Swimming across peer-pressure
By Aneesh Chatterjee (my son)
Ah, society. Don’t we all want to be one with it? Don’t we all feel the need to blend in perfectly with everybody else, and become a standing member? Well, nope – not me, at least. The price for social status is too high. Not that I always knew this, though – when I emigrated from India to Canada in 2009, I was blissfully ignorant of the snake pit I was about to jump into. When I got here (by “here”, I mean school), it became evident pretty fast that I wasn’t going to be able to swim smoothly.
Back then, I was the idiot type – you know, the goofy guy with lame jokes, who always screws things up and refuses to admit he’s wrong. Have you ever had that kind of a friend? If so, I apologise on his/her behalf. Anyway, the wonderful teens of Mississauga helped me realise just how annoying I really was.
I suppose this would be the part where a counsellor would say “Don’t give up who you are because of other people!” Well, I either didn’t realise that or was too weak to execute it. Like a coal through hot pressure, I tied up society’s bittersweet personality reviews around me and came out as – well, still a coal, but one that bites (as my teacher, Mr Jennings would put it).
I have to give society credit, though. They turned an annoying, giggling goofball into a moody thundercloud that looks like it just came out of prison. Way to go! (No sarcasm intended. Really.) I guess that’s what different cultures do to you. In fact, even after three years, I’m still an awkward idiot who screws up the smallest of things – and I still grind my head about it, although God knows that’s a stupid thing to do. I’ve learned now, that the little screw-ups won’t mean anything in a week. Although it’s still next to impossible for me to follow it, the rule is – screw people, and screw what they say.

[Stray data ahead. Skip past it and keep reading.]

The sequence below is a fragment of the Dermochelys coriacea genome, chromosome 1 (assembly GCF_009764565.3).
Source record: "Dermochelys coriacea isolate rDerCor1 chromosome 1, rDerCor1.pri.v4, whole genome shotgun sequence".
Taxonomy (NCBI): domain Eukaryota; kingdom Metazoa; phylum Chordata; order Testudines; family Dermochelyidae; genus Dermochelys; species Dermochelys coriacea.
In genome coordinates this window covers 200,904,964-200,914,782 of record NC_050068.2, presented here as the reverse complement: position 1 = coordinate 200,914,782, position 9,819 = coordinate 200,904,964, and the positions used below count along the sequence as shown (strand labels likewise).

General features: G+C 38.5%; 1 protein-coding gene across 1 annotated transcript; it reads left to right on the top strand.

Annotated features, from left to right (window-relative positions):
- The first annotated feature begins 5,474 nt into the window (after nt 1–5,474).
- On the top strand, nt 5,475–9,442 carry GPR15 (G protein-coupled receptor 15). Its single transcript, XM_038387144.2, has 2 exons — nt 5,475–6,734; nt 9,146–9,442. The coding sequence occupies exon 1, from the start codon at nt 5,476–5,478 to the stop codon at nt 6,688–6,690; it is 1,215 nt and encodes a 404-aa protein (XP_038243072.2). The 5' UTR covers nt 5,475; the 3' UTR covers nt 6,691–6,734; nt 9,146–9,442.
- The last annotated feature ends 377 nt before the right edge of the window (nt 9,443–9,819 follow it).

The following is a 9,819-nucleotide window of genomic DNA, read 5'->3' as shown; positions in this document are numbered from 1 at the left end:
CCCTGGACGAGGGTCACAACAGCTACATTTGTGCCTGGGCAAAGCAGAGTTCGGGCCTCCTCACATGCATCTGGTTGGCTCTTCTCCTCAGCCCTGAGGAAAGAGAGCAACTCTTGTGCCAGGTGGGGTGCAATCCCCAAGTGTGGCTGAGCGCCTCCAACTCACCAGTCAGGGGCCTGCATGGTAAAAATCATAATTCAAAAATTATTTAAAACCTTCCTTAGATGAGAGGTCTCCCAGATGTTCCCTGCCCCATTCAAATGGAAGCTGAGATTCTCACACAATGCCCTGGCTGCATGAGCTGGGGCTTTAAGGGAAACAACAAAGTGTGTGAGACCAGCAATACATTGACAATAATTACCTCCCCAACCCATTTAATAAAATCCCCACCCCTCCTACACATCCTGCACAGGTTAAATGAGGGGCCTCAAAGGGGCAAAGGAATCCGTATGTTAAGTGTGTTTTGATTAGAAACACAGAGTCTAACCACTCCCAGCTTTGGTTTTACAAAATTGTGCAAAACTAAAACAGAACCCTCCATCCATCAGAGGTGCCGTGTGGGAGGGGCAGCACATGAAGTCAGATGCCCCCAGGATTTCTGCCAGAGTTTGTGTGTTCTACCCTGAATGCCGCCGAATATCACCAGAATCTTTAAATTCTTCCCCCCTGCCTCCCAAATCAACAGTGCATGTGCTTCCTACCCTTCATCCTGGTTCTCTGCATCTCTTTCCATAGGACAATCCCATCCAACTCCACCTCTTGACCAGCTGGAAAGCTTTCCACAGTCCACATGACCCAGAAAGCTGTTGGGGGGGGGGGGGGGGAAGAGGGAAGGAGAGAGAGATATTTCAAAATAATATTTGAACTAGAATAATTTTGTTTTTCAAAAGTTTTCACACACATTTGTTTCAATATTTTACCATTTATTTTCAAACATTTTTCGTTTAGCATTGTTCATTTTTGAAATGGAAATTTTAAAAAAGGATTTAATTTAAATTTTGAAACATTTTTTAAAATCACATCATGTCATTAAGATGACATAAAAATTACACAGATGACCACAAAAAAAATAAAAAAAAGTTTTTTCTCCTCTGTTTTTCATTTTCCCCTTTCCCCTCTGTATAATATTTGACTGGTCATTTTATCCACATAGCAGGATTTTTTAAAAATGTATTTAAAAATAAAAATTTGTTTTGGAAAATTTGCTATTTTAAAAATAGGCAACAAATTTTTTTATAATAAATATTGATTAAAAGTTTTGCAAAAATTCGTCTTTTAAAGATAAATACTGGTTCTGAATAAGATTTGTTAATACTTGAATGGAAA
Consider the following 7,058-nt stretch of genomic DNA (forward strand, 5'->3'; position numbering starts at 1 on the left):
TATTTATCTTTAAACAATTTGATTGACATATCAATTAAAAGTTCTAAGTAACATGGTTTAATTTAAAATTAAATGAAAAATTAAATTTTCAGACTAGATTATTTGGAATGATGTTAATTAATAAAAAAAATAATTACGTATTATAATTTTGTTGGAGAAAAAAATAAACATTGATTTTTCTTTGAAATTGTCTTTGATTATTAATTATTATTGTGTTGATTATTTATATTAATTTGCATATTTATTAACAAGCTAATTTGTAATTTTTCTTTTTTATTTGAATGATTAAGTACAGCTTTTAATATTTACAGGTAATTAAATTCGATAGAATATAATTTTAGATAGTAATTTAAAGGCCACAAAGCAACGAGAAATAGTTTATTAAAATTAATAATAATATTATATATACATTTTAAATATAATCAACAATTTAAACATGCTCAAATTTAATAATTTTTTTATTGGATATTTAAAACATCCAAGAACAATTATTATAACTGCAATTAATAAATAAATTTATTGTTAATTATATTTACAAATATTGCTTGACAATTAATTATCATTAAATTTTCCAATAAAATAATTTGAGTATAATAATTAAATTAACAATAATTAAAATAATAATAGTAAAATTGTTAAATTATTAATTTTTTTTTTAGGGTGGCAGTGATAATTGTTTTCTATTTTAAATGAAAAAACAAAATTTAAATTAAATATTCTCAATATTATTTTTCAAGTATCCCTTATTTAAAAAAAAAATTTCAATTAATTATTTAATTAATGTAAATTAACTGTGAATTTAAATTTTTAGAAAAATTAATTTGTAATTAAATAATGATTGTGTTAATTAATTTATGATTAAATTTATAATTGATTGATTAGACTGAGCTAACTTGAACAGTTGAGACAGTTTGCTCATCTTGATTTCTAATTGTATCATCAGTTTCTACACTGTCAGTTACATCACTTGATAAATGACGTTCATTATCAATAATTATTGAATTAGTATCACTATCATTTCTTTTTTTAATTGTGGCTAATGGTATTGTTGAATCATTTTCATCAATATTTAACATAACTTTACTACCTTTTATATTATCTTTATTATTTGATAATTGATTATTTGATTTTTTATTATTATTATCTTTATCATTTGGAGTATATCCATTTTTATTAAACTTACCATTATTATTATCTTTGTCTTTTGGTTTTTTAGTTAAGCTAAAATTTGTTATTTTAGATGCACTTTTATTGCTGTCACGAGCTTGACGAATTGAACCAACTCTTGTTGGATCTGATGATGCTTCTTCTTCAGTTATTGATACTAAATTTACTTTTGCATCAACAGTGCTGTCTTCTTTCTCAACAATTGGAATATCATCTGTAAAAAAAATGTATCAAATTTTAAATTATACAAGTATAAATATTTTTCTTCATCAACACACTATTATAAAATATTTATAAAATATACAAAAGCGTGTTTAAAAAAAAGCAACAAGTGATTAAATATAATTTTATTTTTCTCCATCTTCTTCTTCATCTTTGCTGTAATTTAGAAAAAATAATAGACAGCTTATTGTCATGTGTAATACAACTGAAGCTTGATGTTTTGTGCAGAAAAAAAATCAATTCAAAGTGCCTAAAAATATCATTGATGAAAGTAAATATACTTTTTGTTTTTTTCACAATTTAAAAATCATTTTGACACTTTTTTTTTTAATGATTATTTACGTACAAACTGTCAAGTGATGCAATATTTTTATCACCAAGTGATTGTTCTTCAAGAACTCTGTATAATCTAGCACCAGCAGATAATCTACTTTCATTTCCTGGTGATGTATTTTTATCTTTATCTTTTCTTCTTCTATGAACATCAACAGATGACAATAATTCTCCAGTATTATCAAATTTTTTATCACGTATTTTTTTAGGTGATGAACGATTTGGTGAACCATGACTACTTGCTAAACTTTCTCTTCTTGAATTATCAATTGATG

But in a society like this, where I’m a temperamental oddball, I find it surprisingly entertaining to observe just how awkward I can get. And guess what? I love it. I’m never fitting in, and I’m proud of that. Sure, it still annoys the hell out of me, but that’s just because I’m an idiotic teenager who can’t adopt the golden rule of not fitting in. it’ll settle in soon enough – just needs some practice. This society has taught me a lot, has gotten that stupid public goofball personal out of me (no regrets), and I still managed to save myself from becoming another one of the frequent brain-dead droids that I see now and then. So I figured, if I can manage that, I can survive in this jungle, for sure. And survival here is key because, as Drake so informatively put it, “YOLO”.
By Aneesh Chatterjee